CIS bridges the gap for Banneker HS student

on .

CIS Site Coordinator Deon Harrison catapulted Tatyana into a new direction, one that would end in success.

Deon worked with Tatyana to develop study plans and support through various incentives, field trips, small group sessions, parental communication and advocacy with her teachers during the 2014-2015 school year. He also met with teachers to assist Tatyana in receiving extra credit assignments and make up work. CIS also bridged the gap of communication between Tatyana’s family and the school by holding phone conferences and facilitating face-to-face meetings with the counselor.

By the end of the school year, Tatyana passed her classes, passed the ninth grade, and without even attending summer school, she has earned enough credits to start the 2015-2016 year in the 11th grade. Her confidence has increased tremendously and her family feels more connected to her educational journey. She is now on track to graduate with her class of 2017.



Program Highlights: Why CIS works!

Site coordinators work with each caseload student, their parents and teachers to develop individual student plans. The plans outline specific goals for students to make improvements in critical areas including attendance, academics and behavior. In addition to developing and monitoring these plans, the list below includes other case management services:

  • Site Coordinator Mentorship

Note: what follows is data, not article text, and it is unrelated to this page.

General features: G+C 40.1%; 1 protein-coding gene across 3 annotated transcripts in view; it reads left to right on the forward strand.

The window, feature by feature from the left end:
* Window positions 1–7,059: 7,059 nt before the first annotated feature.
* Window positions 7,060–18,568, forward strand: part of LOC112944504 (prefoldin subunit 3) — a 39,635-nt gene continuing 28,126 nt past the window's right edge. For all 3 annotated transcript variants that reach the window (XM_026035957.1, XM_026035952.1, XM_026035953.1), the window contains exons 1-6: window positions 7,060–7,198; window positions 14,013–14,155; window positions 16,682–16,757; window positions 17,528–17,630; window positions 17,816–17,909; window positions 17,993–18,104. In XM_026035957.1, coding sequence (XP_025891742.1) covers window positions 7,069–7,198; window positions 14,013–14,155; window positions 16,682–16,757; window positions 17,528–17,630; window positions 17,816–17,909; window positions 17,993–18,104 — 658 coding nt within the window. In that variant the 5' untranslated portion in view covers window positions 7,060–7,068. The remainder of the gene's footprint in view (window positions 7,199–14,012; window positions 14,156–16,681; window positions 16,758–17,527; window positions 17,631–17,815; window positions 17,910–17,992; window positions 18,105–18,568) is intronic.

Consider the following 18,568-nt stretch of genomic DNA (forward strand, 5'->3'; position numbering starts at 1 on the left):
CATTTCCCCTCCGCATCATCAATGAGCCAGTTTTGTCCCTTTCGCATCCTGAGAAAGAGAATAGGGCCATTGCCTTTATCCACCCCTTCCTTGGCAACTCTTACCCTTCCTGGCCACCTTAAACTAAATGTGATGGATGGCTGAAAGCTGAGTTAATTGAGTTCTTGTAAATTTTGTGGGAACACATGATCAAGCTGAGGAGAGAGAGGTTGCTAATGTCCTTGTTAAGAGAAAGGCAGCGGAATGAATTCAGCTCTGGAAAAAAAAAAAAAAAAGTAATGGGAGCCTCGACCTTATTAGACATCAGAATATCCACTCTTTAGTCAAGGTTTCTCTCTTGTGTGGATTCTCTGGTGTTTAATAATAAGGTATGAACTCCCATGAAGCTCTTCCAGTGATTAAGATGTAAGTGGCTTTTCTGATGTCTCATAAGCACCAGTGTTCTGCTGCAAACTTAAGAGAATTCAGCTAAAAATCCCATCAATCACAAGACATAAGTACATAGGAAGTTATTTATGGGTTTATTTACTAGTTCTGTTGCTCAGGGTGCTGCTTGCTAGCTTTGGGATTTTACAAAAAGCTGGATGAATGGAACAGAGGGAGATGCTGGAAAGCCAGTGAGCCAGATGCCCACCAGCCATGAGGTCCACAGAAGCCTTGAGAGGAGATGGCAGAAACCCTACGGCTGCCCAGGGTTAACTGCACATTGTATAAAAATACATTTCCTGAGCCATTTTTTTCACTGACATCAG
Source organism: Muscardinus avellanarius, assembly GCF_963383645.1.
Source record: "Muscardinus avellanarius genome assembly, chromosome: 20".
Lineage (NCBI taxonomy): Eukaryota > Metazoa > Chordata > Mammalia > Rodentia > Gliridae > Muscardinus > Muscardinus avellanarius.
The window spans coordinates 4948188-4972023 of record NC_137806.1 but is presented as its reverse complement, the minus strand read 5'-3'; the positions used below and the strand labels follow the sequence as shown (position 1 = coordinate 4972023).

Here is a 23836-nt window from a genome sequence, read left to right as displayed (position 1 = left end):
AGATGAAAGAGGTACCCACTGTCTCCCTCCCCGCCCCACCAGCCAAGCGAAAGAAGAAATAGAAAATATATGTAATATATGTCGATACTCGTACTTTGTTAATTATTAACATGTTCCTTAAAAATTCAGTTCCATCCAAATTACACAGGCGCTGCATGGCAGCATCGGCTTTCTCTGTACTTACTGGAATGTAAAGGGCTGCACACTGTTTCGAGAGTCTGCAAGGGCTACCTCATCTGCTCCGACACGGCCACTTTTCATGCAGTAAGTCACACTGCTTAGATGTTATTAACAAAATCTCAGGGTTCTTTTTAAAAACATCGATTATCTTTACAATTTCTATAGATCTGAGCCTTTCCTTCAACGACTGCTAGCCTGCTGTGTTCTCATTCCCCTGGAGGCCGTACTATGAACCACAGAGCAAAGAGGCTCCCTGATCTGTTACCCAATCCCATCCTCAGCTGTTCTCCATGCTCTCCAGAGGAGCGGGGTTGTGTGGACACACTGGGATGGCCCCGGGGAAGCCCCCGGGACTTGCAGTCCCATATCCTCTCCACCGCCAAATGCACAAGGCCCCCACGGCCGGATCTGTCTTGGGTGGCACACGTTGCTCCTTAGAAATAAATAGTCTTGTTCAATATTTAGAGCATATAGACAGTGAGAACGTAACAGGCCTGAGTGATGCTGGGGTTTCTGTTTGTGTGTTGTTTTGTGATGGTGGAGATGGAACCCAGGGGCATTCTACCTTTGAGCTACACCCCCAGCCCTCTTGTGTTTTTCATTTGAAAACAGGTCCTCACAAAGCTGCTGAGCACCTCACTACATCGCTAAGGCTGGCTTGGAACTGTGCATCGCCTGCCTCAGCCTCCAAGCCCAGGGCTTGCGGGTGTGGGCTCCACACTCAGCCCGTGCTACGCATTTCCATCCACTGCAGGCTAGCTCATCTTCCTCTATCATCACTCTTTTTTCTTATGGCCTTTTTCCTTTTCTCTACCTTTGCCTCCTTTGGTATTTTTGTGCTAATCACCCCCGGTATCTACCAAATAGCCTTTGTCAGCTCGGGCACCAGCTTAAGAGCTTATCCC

• Attendance Incentives
  • Behavior Incentives
  • Academic Incentives and Support (grades, tutorial participation, tutors, advocacy)
  • College Access and Career Exploration Opportunities
  • Life Skills (workshops, field trips, mentors, etc.)
  • Home Visits

Spelman College develops mentoring program for McNair High School CIS students

on .

CIS Atlanta partnered with Spelman College to develop a bridge mentoring program with the female students at McNair High School.

CIS site coordinator Pam Hurst identified case load students who would benefit from being mentored by students who chose to attend college and thrive in a space that has had a history of being male dominated by majoring in STEM (science, technology, engineering and mathematics) based curriculum.

Students had the opportunity to engage with future doctors, scientists, engineers, technology and robotic leaders of the Spelman College community.

An additional partnership included the technology developers of the communication platform Prizm. All of the students were given a tutorial on how to engage on the app and have a safe space for communication and virtual mentoring.

By the end of the inaugural meeting, students found their matches and began to discuss their goals for the remainder of the year. The organic connections fostered an atmosphere of excitement and positive energy. The pilot mentoring program will continue throughout the 2015-1206 school year.

Check out photos from the event below:

Rising Costs + Greater Student Poverty = Empty Backpacks

on .